Royal Oak Tribune

After tense night, election mystery remains for media

- By David Bauder and Lynn Elber

After an extraordin­ary night of shifting vote counts and a rebuke of President Donald Trump, news organizati­ons kept vigil Wednesday as Americans waited to learn who their next president would be.

Methodical vote counting Wednesday left Democrat Joe Biden on the cusp of the presidency. The Associated Press said he has won enough states for 264 electoral votes and a win in one of four uncalled states — Georgia, North Carolina, Pennsylvan­ia or Nevada — would make him the president-elect.

Cable and broadcast news divisions followed the story closely, even as they learned that election night coverage was a relative dud with viewers.

An estimated 56.9 million people watched coverage over 21 networks during primetime hours Tuesday, down sharply from the 71.4 million viewers on election night 2016, the Nielsen company said.

It was a cable news night, with Fox News Channel leading the way with 13.6 million viewers, followed by CNN (9.1 million) and MSNBC (7.3 million), Nielsen said. The legacy broadcast networks — ABC, NBC, CBS and Fox — followed in that order.

For weeks, media outlets had warned that Americans would need patience on election night and beyond, and that turned out to be their most accurate prediction.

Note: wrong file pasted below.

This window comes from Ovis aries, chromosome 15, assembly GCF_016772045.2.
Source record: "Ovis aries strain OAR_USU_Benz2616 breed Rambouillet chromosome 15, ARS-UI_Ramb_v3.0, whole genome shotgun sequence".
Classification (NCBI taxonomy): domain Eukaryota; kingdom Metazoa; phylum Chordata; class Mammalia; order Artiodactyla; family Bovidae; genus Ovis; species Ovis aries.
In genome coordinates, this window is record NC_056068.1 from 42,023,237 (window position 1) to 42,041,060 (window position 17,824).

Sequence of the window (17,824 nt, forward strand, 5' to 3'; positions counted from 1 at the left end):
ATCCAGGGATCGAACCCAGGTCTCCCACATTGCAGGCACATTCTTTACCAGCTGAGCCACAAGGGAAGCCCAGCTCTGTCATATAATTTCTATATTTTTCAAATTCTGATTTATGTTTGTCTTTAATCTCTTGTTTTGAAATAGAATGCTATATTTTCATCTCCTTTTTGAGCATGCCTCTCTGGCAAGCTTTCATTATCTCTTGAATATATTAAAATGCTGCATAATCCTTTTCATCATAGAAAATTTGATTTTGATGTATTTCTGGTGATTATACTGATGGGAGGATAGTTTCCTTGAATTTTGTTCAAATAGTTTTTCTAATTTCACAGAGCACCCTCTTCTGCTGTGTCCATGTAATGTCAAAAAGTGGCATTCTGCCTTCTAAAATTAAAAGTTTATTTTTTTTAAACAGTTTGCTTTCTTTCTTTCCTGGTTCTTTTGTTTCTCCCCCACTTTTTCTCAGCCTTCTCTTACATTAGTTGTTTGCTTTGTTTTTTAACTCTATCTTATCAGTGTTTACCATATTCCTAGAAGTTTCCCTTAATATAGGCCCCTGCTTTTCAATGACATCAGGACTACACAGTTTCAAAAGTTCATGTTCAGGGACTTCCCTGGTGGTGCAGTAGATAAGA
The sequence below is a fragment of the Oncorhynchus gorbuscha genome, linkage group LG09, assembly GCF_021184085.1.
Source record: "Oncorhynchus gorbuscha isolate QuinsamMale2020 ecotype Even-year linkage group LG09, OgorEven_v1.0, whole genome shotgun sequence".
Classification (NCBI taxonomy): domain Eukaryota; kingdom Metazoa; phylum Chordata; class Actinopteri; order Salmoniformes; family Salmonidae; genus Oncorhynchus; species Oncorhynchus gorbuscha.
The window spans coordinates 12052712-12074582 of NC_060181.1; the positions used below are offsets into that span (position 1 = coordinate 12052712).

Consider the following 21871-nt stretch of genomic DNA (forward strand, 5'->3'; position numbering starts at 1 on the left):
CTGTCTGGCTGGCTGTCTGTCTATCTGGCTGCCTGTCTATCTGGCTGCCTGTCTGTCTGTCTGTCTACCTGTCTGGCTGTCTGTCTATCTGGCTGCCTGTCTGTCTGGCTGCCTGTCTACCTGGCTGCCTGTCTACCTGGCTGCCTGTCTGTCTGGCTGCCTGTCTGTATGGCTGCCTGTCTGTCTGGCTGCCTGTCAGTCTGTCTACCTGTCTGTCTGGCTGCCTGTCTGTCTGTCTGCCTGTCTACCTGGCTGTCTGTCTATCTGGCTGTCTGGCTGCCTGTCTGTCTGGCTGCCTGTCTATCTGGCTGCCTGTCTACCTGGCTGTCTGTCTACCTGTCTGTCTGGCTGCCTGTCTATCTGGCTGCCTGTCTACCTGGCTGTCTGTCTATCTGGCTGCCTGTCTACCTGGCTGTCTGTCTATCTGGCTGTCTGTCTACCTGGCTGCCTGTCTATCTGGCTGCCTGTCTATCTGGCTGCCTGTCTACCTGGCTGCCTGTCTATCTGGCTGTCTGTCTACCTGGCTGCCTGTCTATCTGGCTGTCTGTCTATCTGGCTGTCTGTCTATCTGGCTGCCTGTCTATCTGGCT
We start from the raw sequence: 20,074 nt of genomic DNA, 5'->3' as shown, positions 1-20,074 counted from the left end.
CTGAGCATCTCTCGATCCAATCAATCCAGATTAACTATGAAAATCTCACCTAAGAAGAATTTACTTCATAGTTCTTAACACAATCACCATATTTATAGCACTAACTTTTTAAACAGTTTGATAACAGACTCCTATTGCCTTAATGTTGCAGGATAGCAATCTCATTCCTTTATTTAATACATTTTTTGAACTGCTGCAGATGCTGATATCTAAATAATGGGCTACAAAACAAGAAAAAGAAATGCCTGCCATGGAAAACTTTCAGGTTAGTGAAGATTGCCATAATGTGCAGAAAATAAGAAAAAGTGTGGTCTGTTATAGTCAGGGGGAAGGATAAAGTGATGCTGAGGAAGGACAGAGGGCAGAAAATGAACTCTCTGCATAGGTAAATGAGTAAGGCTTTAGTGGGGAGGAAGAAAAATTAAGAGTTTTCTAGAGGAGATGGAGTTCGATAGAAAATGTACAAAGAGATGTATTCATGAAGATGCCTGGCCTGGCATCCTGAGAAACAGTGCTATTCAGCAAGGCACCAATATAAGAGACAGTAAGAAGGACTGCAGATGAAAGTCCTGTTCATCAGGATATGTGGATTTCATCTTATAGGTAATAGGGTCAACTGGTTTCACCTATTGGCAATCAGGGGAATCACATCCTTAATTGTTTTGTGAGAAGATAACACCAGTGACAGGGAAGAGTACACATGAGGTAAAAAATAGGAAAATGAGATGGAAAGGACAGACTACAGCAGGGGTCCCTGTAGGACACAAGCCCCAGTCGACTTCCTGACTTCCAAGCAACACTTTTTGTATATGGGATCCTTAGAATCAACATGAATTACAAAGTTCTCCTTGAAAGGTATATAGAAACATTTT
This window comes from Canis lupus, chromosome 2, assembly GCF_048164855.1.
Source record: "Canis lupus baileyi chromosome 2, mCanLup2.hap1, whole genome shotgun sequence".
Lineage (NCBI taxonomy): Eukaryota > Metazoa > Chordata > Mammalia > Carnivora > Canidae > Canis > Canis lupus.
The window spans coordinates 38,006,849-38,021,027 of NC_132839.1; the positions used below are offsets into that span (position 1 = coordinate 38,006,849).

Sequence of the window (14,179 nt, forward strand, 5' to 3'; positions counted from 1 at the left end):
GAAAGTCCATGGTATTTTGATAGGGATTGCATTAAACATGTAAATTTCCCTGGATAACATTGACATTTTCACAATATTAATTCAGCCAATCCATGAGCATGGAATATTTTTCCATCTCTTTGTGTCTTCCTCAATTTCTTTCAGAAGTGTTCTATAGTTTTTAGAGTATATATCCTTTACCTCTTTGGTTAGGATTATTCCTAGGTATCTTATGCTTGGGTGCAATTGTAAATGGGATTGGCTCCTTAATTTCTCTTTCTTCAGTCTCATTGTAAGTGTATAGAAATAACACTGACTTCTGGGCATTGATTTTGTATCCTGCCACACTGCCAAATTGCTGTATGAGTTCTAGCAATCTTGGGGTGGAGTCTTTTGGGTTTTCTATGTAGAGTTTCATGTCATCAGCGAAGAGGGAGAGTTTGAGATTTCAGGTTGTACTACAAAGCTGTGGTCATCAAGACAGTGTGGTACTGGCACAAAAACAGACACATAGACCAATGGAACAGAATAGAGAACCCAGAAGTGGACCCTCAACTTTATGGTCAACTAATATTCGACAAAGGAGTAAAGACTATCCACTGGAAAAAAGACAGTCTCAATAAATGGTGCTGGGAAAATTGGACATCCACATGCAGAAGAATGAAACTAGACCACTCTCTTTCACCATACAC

After several hours of little movement on Wednesday, news outlets called the Midwestern states of Wisconsin and Michigan for Biden, narrowing Trump’s potential path to reelection.

News organizati­ons didn’t move in lockstep on their calls. By 6 p.m. EST, for example, no one had joined Fox News Channel or the AP in declaring Biden the winner in Arizona, which they had done more than 15 hours earlier.

Since voting has ended, the AP has published several stories explaining to readers its thinking behind calling a state for one candidate or the other. On Wednesday, it gave a detailed accounting for the states where a race call had not been made. For example, the story noted Trump’s lead in Pennsylvan­ia, but said “the vast majority of the votes left to be counted there were cast by mail, a form of voting that Biden has carried by a large margin.”

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